27 March, 2017

Romania’s economic relations with the Middle East countries

Interview published on Europunkt.ro:

1. Do you consider that there is a shift on how we define and understand the importance of economic relations with Middle East countries?

We can certainly say that there is a change in the way we approach our relations with Middle East countries. One can say that this change doesn’t happen as fast as we would like to, but we must also consider the current situation in these countries, which doesn’t favors rapid, big steps.

Romania understood that in the Middle East there are not only problems, but also opportunities and the historical relations Romania had in this region are a big plus.
Economic and diplomatic missions, which took place in the last years, including those at Prime Minister level, are proving that there is a real concern and interest for an opening towards this area.


2. Which are Romania’s main challenges in developing its economic relations with these countries?

In addition to increased instability in Iraq, Syria or Yemen, there is general level of unrest all over the region. The pressure of the migration wave affects Jordan and Lebanon, and in Saudi Arabia, Kuwait or the United Arab Emirates, the fall in oil prices puts a strain on the whole economic system.

Meanwhile, in this area, there is a slightly different approach in the way economic relations are built up. The political leadership is much more present in the decision making process, and it is assumed that a first contact at high level will be followed by concrete actions. Without such a support, the companies, small or large, must follow a longer and more difficult road to enter the Middle East markets.

It is also good to know that those who want to approach the very attractive markets of Qatar, Oman, Kuwait or Bahrain, must prove their capacity to carry out large and complex contracts.


3. Within the context of rising terrorism and human rights violations how is Romania’s foreign policy approaching the Middle East?

Romania has a long and privileged diplomatic relation with the Middle East. The fact that we are one of the few countries with a very good relationship both with Israel and countries like Lebanon, Syria or Iran says the most about the success of Romanian diplomacy in the region. Economic diplomacy has always been an essential component of these relations.

Regarding terrorism, we must admit that the efficient work of some specific institutions produced very positive results for Romania. The threats, which were not few nor minor, have been tackled before becoming manifest. This is why, Romanians should be grateful to all those who worked together and defused the potential threats.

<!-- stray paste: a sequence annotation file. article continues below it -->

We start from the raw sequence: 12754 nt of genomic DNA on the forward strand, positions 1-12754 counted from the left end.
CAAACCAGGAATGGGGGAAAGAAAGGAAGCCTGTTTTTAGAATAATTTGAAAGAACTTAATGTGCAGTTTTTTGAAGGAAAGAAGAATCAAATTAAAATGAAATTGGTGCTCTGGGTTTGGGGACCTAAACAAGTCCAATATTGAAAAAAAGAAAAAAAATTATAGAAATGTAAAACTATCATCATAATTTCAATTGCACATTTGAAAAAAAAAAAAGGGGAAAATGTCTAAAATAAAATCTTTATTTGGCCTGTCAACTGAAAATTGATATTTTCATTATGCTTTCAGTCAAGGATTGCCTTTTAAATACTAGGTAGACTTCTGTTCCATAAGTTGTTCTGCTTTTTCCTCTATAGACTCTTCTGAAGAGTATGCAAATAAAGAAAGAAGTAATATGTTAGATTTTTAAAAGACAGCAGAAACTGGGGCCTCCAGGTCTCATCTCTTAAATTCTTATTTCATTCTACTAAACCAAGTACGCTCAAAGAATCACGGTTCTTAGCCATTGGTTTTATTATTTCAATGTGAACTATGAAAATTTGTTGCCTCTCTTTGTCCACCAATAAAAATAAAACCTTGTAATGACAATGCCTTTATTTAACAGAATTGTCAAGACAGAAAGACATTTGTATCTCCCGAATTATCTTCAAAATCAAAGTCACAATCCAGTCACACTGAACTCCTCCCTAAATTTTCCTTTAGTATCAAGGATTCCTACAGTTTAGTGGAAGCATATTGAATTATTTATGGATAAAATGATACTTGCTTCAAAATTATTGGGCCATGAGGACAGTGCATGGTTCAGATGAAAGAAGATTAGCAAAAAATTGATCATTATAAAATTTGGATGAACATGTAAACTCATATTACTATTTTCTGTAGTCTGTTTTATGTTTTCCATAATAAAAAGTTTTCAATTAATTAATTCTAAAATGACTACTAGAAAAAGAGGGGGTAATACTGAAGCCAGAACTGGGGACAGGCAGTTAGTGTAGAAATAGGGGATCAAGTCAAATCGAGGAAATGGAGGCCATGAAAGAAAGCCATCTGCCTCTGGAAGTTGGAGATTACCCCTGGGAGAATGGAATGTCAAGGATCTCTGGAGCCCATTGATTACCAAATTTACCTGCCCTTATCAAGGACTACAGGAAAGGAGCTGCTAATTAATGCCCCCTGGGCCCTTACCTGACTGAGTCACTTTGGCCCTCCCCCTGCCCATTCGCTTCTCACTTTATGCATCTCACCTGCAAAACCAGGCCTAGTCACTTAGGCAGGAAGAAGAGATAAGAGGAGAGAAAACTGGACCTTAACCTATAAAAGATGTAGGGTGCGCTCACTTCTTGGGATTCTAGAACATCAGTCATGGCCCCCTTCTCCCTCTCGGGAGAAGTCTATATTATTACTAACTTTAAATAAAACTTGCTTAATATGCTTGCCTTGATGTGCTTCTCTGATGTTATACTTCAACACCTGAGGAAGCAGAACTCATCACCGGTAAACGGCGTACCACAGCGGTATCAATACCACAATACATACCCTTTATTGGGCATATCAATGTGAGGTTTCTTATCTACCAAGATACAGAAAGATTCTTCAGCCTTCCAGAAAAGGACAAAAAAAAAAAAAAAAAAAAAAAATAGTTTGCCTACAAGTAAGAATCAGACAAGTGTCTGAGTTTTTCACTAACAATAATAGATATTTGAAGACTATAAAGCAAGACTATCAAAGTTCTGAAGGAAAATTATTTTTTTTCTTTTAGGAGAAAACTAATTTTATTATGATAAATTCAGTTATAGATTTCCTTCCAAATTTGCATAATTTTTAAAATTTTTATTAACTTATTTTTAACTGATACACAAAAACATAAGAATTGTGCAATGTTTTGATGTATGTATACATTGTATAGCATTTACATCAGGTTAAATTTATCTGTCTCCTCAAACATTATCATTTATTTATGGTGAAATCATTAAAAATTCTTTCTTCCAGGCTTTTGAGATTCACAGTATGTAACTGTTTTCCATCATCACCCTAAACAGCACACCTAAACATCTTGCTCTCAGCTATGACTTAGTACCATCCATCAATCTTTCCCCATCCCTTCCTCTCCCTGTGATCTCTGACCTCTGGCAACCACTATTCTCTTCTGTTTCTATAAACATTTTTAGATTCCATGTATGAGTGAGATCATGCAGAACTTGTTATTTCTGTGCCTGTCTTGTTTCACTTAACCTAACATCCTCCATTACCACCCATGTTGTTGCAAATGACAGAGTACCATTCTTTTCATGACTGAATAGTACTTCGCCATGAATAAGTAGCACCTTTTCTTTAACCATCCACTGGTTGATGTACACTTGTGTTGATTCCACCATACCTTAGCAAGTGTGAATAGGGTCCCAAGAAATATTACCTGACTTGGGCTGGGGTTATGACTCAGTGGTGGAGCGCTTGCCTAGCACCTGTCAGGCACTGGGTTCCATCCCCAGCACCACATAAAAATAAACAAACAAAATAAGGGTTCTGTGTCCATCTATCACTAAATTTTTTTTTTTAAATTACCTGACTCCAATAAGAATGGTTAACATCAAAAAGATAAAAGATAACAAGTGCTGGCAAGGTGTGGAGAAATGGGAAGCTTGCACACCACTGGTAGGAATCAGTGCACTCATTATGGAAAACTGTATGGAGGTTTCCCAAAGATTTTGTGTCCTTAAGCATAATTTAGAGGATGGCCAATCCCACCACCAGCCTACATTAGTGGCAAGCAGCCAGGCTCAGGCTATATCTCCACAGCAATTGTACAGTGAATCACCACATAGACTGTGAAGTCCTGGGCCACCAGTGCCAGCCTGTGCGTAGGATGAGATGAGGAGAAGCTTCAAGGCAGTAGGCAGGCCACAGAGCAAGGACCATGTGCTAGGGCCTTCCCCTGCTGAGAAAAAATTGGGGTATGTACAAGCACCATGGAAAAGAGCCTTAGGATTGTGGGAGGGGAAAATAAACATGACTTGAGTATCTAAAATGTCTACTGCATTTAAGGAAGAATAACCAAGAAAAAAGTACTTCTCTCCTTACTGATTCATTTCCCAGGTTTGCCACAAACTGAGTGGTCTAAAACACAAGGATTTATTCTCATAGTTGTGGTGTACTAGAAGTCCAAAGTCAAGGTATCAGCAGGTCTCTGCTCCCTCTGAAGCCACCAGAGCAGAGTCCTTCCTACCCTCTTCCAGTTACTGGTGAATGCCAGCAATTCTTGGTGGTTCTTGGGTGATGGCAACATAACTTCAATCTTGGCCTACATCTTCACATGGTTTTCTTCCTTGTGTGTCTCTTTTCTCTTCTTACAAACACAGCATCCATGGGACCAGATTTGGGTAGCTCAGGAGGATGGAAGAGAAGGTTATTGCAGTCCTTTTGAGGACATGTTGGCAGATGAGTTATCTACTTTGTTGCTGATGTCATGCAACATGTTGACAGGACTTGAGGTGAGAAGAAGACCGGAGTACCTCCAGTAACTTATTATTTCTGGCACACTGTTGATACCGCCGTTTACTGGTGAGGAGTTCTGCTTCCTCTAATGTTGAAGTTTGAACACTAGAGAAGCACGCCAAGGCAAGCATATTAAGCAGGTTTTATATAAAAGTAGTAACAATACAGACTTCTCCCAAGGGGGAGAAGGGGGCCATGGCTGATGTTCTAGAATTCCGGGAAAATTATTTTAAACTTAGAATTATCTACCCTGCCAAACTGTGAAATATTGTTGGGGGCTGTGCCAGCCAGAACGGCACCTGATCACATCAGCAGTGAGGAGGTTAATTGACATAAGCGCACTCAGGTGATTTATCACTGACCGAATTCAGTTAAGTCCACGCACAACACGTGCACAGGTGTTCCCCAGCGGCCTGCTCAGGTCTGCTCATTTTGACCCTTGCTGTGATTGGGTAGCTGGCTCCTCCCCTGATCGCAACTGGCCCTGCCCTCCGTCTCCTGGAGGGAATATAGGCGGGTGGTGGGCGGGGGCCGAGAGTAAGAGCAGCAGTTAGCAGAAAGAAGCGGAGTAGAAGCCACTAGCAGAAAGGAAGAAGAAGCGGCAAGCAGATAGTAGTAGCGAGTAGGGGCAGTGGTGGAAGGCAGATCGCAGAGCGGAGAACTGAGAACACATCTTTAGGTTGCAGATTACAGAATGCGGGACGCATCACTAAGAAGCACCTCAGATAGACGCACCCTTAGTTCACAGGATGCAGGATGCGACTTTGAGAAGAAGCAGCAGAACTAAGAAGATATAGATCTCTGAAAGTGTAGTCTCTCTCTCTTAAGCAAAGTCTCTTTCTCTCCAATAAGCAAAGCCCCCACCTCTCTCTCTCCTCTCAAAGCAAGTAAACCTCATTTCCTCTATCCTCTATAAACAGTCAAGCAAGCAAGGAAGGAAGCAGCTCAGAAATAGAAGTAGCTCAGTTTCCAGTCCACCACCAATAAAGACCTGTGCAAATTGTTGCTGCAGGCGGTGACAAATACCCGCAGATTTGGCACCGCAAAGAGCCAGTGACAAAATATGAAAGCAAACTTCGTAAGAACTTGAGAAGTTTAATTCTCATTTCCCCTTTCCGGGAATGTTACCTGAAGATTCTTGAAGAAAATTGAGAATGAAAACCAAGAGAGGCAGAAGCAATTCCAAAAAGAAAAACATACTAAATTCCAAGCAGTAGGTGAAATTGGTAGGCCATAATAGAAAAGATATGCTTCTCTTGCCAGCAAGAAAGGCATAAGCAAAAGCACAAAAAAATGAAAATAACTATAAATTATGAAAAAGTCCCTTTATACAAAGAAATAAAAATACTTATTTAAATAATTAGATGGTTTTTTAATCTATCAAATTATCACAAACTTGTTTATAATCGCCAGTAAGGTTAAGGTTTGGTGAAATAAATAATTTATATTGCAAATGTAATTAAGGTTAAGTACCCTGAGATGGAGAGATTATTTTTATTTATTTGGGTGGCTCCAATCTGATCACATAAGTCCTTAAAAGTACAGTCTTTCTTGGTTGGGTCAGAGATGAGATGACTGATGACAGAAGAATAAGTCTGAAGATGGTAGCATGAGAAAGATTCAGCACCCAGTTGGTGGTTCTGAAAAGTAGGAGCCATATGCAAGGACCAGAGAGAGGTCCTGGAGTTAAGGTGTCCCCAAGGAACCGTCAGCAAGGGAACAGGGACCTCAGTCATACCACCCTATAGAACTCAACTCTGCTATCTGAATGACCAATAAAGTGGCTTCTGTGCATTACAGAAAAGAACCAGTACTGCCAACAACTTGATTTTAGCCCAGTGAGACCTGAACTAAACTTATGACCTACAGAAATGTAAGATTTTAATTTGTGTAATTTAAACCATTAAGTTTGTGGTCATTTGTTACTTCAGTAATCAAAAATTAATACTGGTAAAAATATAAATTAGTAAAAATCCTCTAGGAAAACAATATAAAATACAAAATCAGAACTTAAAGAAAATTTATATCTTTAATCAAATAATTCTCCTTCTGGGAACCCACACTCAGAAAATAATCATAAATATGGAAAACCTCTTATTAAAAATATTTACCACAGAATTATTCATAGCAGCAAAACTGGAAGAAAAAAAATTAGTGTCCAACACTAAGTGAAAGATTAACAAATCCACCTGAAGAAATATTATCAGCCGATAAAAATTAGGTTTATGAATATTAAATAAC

This apparent “quietness” offers an open door for economic diplomacy. It also offers the opportunity to strengthen the political relations with the lawful regimes in the region. Romania’s political relations are in line with the European Union’s ones, and the military ones are defined by the limits imposed by NATO. It is not only Romania which benefits from a close relation with the Middle East but the whole European Union – our country has the ability to open doors which, sometimes, are difficult to open.


4. How was it reconsidered the economic dimension of Romania’s relation with these countries after the Arab spring events?

Arab Spring meant not only progress but also regress, especially an economic one. The economies of all countries which went through a process of democratic transformation suffered. In addition, increased tensions in the Middle East, especially after the Arab Spring, and a rise in the terrorist threat posed barriers – the most important one being an impaired freedom of travel.

The six years that passed since the first events – those in Tunisia, allowed things to settle, both politically and economically. Democratic elections took place, a new elected leadership took charge, and now it is the time for reconstruction. It is a new setup that follows the rules of market economy and international trade.